Richard Elliot was one of the pioneer preachers in Washington county. He was a native of Virginia, and was born about 1765. At an early age, he began his ministry as a Methodist preacher. During an extensive revival, which prevailed in Virginia, from 1785 to 1791, several Methodists joined the Baptists, in Mr. Elliot's neighborhood. Being a zealot for his church, he sent for the circuit rider to come and preach a sermon on Baptism. At the next meeting of the Baptist church, Mr. Elliot and the circuit rider being present, an influential Methodist woman offered herself for membership. Being asked to give her reason for making the change, she replied, in substance: "I have been in doubt concerning my baptism, for several months. But when I heard the arguments our preacher used, in his sermon, preached against the Baptists, and in defense of Methodism, I was fully convinced that I had never been rightly baptized." The pastor stepped up to the circuit rider, and, playfully stroking his head, said: "I have being trying to convince this woman of her error, several months; but you have accomplished it with one sermon: come and preach for us again!" This circumstance set Mr. Elliot to investigating. A few months' study convinced him that he was in error, and he decided to offer himself to the Baptist church. But wishing to be open and candid with his brethren, he went to the class-meeting, to inform them of his change of views, and to justify himself by giving his reasons. He had not proceeded far in reading and explaining the scriptures, when the circuit rider cried out: "Stop that man: he will convince everybody in the house!"

Mr. Elliot soon afterwards joined the Baptists, and was set apart to the ministry. While yet comparatively a young man he emigrated to Kentucky, and settled in what is now Marion county. Here he spent the remainder of his days, Iaboring with his hands for a support, and preaching the gospel to the poor around him. He died, in the triumph of the Christian's hope, about the year 1835. He was a man of moderate gifts; but possessing true piety and zeal, he added his quota to the sum of evangelical labors, performed in the wilderness of the Great West.

Isaac Montgomery was born of Irish parents, in what is now Garrard county. Ky., Feb., 1780. His mother was a Baptist;
[p. 135]
but he grew up a wild, thoughtless boy, and was especially fond of playing the fiddle and dancing. He married early; and as soon as his first child was able to walk, he took much pleasure in teaching her to dance. When he was in his 26th year, an old colored man had meeting near his home. Mr. Montgomery thought this an opportunity to have some rare fun. Taking his wife and children, he went to the meeting. Soon after the old man began to preach, a new class of reflections came into the mind of the pleasure seeker. "This pious old negro," soliloquized he, "is on his way to Heaven, while I am going to Hell. Then, my poor, little children! I am teaching them to follow me. What shall I do?" An overwhelming sense of guilt and condemnation seized upon him. For several weeks, he was almost in despair. But, at last, he found peace in Jesus, and united with Forks of Dix River church. He applied himself to reading the Bible, and to prayer, as diligently as he had to "fiddling and dancing." After serving the church as a deacon, some years, he was licensed to preach.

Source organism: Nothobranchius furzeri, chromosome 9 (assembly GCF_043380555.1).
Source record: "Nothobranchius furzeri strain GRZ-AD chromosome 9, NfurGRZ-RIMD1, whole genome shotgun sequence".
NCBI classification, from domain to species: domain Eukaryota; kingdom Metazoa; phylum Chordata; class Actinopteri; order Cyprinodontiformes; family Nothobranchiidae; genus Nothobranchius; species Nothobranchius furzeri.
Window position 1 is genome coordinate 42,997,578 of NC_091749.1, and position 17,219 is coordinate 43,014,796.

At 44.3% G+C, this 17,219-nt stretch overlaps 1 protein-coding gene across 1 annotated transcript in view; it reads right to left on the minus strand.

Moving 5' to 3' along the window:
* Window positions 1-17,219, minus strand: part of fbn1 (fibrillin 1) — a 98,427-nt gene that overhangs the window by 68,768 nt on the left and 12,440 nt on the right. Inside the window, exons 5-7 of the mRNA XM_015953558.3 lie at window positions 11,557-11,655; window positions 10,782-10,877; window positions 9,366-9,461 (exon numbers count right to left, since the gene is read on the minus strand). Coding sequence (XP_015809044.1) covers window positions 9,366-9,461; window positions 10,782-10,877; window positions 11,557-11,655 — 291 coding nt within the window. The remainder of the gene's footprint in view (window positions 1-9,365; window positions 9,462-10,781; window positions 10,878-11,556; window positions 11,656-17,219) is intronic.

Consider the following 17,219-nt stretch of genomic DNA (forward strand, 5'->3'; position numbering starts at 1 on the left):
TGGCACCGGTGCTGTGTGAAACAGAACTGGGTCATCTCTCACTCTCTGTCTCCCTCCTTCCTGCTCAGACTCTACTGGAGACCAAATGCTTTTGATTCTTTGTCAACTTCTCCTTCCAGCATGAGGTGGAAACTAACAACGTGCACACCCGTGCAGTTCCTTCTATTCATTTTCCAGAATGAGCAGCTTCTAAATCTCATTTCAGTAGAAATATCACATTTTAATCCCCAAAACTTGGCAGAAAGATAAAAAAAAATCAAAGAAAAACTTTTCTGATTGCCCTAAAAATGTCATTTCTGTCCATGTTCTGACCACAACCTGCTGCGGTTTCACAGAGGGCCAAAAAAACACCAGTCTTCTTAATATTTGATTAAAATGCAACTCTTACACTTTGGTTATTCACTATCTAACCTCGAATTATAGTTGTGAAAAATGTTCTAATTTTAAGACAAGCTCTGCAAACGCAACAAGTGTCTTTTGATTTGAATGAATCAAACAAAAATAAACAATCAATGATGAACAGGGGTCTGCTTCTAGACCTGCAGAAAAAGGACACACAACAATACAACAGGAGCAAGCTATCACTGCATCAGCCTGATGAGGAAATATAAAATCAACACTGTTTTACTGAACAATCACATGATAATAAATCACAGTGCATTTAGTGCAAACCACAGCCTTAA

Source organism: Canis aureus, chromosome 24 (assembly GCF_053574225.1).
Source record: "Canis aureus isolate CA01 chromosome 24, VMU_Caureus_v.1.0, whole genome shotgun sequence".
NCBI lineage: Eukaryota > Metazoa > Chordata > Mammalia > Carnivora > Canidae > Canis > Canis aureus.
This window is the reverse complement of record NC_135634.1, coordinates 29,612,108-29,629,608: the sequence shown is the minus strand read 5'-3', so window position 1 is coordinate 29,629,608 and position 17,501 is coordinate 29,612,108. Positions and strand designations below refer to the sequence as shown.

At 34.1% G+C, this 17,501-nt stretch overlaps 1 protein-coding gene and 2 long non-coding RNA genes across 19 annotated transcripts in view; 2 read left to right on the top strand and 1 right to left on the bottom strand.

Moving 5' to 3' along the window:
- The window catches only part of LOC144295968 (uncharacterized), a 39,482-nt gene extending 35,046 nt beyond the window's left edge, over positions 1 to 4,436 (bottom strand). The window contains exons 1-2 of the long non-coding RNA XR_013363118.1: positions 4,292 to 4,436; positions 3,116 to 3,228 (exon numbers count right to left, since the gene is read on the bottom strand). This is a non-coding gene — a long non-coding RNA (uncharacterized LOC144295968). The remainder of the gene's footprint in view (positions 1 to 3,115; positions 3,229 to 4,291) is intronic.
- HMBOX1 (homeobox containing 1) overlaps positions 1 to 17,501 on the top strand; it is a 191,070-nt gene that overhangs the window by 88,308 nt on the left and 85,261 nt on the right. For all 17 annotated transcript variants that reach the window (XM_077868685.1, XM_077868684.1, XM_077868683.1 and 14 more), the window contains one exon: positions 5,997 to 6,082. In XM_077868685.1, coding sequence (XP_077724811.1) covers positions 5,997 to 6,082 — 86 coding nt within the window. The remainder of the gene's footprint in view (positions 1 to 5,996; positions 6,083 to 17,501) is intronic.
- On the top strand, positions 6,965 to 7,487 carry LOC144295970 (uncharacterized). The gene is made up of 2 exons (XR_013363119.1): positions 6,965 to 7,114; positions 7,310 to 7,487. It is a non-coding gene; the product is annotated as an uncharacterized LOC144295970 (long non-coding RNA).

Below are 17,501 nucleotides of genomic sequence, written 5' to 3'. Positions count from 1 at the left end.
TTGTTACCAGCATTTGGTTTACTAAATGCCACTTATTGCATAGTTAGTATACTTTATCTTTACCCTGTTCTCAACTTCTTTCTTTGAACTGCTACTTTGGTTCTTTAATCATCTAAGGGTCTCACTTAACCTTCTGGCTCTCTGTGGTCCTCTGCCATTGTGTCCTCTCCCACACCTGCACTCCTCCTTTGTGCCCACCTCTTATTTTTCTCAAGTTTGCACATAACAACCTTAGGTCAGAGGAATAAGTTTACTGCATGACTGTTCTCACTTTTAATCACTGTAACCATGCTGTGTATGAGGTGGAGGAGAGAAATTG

In 1818, he moved to what is now Boyle county, and, by the hands of Joel Gordon and Joseph Whitehead, was ordained to the pastoral care of Doctors Fork church. Of this congregation, he was pastor, about 20 years. He also preached much in the surrounding country. Like many others, of his day, he conscientiously refused to receive any compensation for preaching. His preaching gift was below mediocrity. But he was a good exhorter, and was pious, zealous and faithful. His death, which occurred in October, 1840, was very triumphant. He said to a minister who visited him shortly before his departure: "Leave off your secular business, my brother, and give yourself wholly to the gospel: it is worth everything." He called on his daughters to sing the old hymn
"On Jordan's stormy banks I stand,"
and attempted to join them. But his voice failed, and a few moments afterward he breathed his last.

Strother Cook is perhaps the oldest living minister in South District Association. He was born of pious Baptist parents, (his father being a deacon of New Providence church), in what is now Boyle county, Ky., March 10, 1809. He finished his education at Danville, after he joined the church. He was the subject of early religious impressions, and prayed
[p. 136]
much in secret, from his 13th year, till he obtained hope in Christ, at the age of 17. He deferred joining the church till his 21st year. He was baptized into the fellowship of Hanging Fork church (now New Providence), by John S. Higgins, in March, 1828,commenced preaching, as a licentiate, in 1833, and was ordained, in 1834. Within a year, he was pastor of Bethlehem, Hillsboro and two other churches. He preached to Unity church 24 years, and, besides those already named, he has served, for different periods, Sugar Grove, Pleasant Run, New Salem, Mt. Freedom, Union and McCormacks.